Get to Know Your Instructors: Dennis Preston


While many of us are aware that Dennis Preston (Oklahoma State) has contributed greatly to the field of sociolinguistics and dialectology, but not all of us know that the #lingstitute2019 instructor of the “Folk Linguistics and Language Regard” course is a master in the kitchen. Continue reading to learn more about Professor Preston’s inspiring story and the course he’s teaching this summer at Davis.

  1. Can you please tell us about your linguistic background?

I was an early childhood Hungarian-English bilingual, although my Hungarian has deteriorated badly since I had little chance to improve it as a youth. I was also made aware as a very young teenager that the variety of American English I spoke (South Midlands) was not only not admired but even mocked by speakers from other areas. I suppose early awareness of language diversity guided me to general linguistics and language variety prejudice awareness to dialectology (and, at the time I studied, the related necessity of historical linguistics). I had the great fortune to study with the great Frederick G. Cassidy at the University of Wisconsin, founder and principal editor of the Dictionary of American Regional English; his tutelage and kindness brought me into the profession. I admit, however, that very shortly after completing my PhD, I sat up all night reading a fat paperback that arrived form the Center for Applied Linguistics —  Bill Labov’s Social Stratification of English in New York City. It let me know what I wanted to focus on in my career, and, like many others, I owe much of my professional identity to Bill and his many personal kindnesses and encouragement in the years that followed. I would be remiss to not acknowledge the opportunity Charles T. Scott, also a mentor in Madison, gave me in teaching English as a second language; it allowed me much later and with like-minded colleagues to have something to say about variationist linguistics and second language acquisition. Finally, my good friend Jacek Fisiak, former Director of the Institute of English in Poznań, Poland, allowed me to run sociolinguistically amok among his students and faculty in the early 70’s and introduced me to an enormous variety of European linguists, an opportunity that has had considerable influence on both the substance and breadth of my career.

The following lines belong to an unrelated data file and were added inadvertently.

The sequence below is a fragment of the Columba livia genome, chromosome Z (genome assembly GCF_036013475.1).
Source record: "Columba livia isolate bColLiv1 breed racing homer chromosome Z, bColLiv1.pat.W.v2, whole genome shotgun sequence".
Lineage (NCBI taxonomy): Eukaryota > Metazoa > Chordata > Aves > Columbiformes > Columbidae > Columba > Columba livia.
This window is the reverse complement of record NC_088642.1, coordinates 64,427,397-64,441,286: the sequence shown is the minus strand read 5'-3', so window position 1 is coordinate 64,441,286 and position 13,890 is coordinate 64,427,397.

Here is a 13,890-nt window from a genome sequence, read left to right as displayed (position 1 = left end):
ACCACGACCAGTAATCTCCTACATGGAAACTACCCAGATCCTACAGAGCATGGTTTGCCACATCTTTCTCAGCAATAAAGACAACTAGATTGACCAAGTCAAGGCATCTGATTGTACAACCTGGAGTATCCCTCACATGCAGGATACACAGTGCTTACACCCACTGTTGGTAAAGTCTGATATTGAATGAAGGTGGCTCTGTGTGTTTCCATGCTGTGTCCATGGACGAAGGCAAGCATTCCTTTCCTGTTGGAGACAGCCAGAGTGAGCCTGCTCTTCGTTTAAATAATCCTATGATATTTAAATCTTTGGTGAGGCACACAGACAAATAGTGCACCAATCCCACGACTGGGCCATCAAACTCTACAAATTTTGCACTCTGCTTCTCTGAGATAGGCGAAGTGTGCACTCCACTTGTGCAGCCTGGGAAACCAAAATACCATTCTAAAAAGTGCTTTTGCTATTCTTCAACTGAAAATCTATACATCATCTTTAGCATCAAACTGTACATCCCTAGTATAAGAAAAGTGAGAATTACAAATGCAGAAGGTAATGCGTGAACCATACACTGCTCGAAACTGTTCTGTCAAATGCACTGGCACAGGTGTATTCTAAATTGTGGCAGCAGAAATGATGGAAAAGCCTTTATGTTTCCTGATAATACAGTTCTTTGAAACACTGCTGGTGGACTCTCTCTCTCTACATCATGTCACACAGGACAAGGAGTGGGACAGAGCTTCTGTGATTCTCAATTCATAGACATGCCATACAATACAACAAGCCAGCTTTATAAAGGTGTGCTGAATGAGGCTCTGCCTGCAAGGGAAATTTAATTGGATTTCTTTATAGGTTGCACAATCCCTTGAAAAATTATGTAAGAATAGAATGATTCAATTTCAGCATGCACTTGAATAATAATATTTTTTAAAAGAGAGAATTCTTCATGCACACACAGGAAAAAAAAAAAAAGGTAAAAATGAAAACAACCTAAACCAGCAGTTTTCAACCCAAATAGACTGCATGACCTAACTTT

My personal website:

  1. When did you first join the LSA?

1975, and, I say with some pride, I was instrumental in moving American Dialect Society meetings from the Modern Language Association to the LSA in the early 1980s.

  1. Can you tell us about the course you are teaching at the Institute? 

I will teach a course called “Folk Linguistics and Language Regard.” This course has two main goals: First, I want to show that the study of such facts about language are not at all the “soft underbelly of linguistics” (as I dubbed them in a recent NWAV presentation) nor “linguistics light,” as a former colleague referred to them. For me they are essential parts of the study of language in speech communities, which is also for me an essential par of the study of language itself, whatever the theoretical outlook. Second, for some years now I have been trying to make a unifying case for folk linguistics, language ideology, and language attitude studies. In short, I want to do away with such subfield boundaries as the ethnography of speaking, the social psychology of language, and linguistic anthropology in the study of the perception and reception of language and have introduced the term “language regard” to cover these efforts. I will try to discuss with Institute participants the value of and means to a multifaceted approach to these matters.

  1. What research are you currently working on? 

I am involved in a long-term study of dialect variety status, change, and perception (or “regard”) in Oklahoma. I have been especially interested in principled ways of gleaning regard characteristics form extended respondent discourses within the framework of this effort.

  1. What is your favorite hobby or pastime?

I am almost ashamed to say that it is doing the linguistics I do, but, although basketball (see below, and later racquetball) are no longer pastime options, I continue to wield some skill in the kitchen (and in the selection of wines to accompany what I cook).

  1. In a parallel universe in which you are not an academic/linguist, what would you be?

Professional basketball player. I grew up on the KY-IN border (on the Ohio River), where for a very long time other sports were just minor diversions.

  1. What are you most looking forward to about Davis?

I never tire of more of the same — the chance to meet, discuss, interact, drink, and eat with linguists, whether with my cronies from more than a few years in the profession or the newest, most enthusiastic and brightest students who have kept me delighted and on my toes over the years.

  1. Ice cream or Cake? Ice cream. Cats or Dogs?

Dogs. Quarter system or Semester system? Split decision.

  1. What advice would you give to graduate students interested in pursuing a career in linguistics?

Engagement. Ask yourself if this is not just what interests and challenges you but also what attracts you to it in a way that you find impossible to resist. If it does, that engagement will serve you in all aspects of the profession. It will reveal itself in an impossible-to-fake enthusiasm that will be obvious to students and colleagues (and need I say potential employers), and it will keep you going through some bleak times.